The "Prepare to Fire" thing... I envision it as officers yelling at the men told hold their fire... hold their fire... and since in real life there is no movement and then shooting phase, I envision that scenario being an officer simply telling his men to hold their fire until an enemy gets to a certain distance... and they never get there:) Tough, I know, but in the end I think it works; after all, if you really want to shoot, do so in the shooting phase! Honestly, the "Prepare to Fire" rule shouldnt come up that often; really only when faced by imminent enemy cavalry charge or MAYBE infantry charge; even then, the range of muskets is enough that if you want to shoot an attacking infantry formation, you always have that option in the normal shooting phase. I'll give it some playtesting tho!

I understand what you mean about the Light Infantry, and I'll give that a look; honestly, that is a "left over" of the Civil War rules, where skirmishers weren't really the same as the Nappy era.

By reinforcing... I am not totally sure what you mean? If another unit comes up behind a unit currently engaged it can't really reinforce; however, it is there to get in the fight as soon as the first ends! If you mean something like that a rear unit could move into the melee, and then if the first unit is defeated the second unit gets to fight immediately, I suppose that would work?

The fight to the death thing is tough, yes... made me nervous too:) But in the end I wanted to avoid the idea of units routing... just did it for speed sake.

Thanks for the detailed comments, I REALLY appreciate it!

Author said...

OH! And about that first comment on Close Combat Flank Attack bonuses; it only counts for the FIRST ROUND of a combat, assuming that the first round counts as the first set of rolls. A combat may take multiple rounds; however, it cannot take more than one close combat phase! Sorry I wasn't clear about that!

Steve said...

This is a set of rules with a lot of potential - well done - I added some comments/questions to your document, and filed them here:

http://www.box.net/shared/gmcog49c8g

Author said...

Thanks Steve, some good points! I really appreciate you taking the time to look at the rules:)

PS I am glad you did not put a virus in there:D

John said...

Like what I have read so far a lot. I have been looking for a simple set like this for a while. One question and one idea...

Question, how big are armies you game with?

Idea
I think there should be some form of retreat. I have not worked everything out to make sense but here are some random thoughts.

1) You could make retreats tied in with the combat system and be able to get a saving throw for one or two hits if you decide to retreat. Something like...in combat, I take 4 hits. I can attempt to negate 2 of those hits if I decide to retreat 2 moves. Then I roll two dice. On a 4-6 I negate the hit. On a 1-3, the hit(s) are not negated.

2) Retreats could be a requirement of losing a close combat. For each point of damage more you took over the enemy, you must retreat 1 move (up to 3).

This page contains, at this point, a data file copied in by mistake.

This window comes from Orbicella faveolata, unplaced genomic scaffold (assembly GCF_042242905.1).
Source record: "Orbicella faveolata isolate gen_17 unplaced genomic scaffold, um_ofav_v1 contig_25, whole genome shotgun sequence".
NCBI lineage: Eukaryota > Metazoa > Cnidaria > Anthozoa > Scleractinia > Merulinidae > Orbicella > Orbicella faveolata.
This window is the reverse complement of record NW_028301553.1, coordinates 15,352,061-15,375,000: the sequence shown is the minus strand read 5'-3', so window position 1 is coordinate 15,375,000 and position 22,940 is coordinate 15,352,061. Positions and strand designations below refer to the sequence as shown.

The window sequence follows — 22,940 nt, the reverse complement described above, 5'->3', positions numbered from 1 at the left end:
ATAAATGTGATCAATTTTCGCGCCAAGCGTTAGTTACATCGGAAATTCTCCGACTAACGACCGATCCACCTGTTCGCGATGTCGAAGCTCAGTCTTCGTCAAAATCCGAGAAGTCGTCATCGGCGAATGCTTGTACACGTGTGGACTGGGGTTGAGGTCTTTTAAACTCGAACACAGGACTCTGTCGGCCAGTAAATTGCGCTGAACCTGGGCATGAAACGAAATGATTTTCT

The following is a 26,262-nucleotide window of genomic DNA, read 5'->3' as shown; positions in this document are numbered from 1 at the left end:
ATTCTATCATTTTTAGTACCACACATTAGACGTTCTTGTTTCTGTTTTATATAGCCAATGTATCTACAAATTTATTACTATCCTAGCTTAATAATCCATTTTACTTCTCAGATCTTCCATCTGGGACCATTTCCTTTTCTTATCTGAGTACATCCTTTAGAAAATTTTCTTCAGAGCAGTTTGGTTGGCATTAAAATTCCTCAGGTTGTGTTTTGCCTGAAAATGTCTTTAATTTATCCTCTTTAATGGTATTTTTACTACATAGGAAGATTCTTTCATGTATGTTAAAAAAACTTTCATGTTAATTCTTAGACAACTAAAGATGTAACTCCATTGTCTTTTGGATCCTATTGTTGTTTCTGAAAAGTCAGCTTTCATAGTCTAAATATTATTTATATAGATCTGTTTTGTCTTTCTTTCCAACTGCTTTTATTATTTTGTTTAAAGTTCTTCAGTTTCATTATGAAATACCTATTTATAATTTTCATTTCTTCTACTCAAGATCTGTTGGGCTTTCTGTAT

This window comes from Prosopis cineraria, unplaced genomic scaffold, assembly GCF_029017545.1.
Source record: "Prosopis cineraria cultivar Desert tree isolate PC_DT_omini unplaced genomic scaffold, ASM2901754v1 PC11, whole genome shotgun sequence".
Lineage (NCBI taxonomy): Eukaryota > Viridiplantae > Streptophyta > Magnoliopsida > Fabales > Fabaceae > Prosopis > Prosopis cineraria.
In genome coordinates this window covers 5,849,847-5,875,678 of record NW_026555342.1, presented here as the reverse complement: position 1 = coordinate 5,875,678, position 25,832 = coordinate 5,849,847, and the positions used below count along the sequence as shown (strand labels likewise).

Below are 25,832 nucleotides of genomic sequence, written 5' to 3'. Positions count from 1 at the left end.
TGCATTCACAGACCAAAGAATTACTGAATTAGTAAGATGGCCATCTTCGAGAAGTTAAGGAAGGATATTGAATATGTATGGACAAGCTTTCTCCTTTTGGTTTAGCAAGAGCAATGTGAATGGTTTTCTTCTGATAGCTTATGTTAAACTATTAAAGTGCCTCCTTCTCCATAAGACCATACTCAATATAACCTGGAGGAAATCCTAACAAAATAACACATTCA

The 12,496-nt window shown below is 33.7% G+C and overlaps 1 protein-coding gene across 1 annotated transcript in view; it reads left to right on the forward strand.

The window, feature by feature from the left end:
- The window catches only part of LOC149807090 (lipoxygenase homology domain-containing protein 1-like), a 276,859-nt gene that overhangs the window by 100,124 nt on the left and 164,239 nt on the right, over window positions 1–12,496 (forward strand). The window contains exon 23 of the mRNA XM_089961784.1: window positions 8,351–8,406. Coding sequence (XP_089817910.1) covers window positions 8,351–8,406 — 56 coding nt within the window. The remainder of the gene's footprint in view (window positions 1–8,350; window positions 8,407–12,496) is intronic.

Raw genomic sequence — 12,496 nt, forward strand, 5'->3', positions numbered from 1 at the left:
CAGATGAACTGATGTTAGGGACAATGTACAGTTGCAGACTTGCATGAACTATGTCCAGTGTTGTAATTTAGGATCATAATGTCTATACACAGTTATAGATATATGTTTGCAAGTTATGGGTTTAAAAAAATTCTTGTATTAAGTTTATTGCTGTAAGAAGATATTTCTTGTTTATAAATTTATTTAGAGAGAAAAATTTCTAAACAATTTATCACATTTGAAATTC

Example: I took 3 hits to your 1. I lost this combat and must retreat 2 moves.

This could be in place of a morale system and pretty much goes along the design of the game.

Nice work!

John

Author said...

Ahh, interesting! Yes, maybe a retreat option might be interesting... close combat would not be as deadly, but there would be more flow and ebb... hm, I'll have to give that a look. What do other folks think?

Thanks for the ideas; keep'em coming please!:)

John said...

Two more ideas...

Cavalry Break-off
Cavalry is notoriously bad at taking ground. If they do not win a melee by 2 or more in the first round, they must break-off combat and retire 2 or 3 moves(player's choice).

Veteran Units.
you have militia, regular and guard units. veteran units are units that are graded between guard and regular. As such they get 3 movement dice but fight like regulars. This should be reserved for battalions/regiments like the Black Watch or 95 rifles.

I think my second idea would work better for the game. To expand on it, if you are forced to retreat 1 move, you face the enemy. If you are forced to retreat 2 or 3 moves, you face away from the enemy.

John said...

Errrr...my second idea for retreats would work better for the game.

pelopidasofthebes said...

I like John's ideas about retreat and saving hits. Simple and effective and gets rid of the fight to the death syndrome.

John said...

pelopidasofthebes made a good point about light infantry not being able to form. A way to address this is to base 2 figures on half stands. For instance, in 15mm, if you normally use 1" squares for 4 figure stands, use 1" X 1/2" stands with 2 figures for skirmish order. Each stand gets 1 die. When you form them up, place them on an appropriate sabot with 2 stands to a sabot. Then each stand gets 2 dice in formed order.

Full example. lets say i have a 4 stand battalion with 4 figures each. This translates into 8 stands of skirmish order troops at 2 figures each. if I am in skirmish order, simple place the battalion in a line of 2 figure stands. If I form form them up, place the battalion in a formation of 4 double sized stands...4 figures each.

Hope that makes sense.

John

arthur1815 said...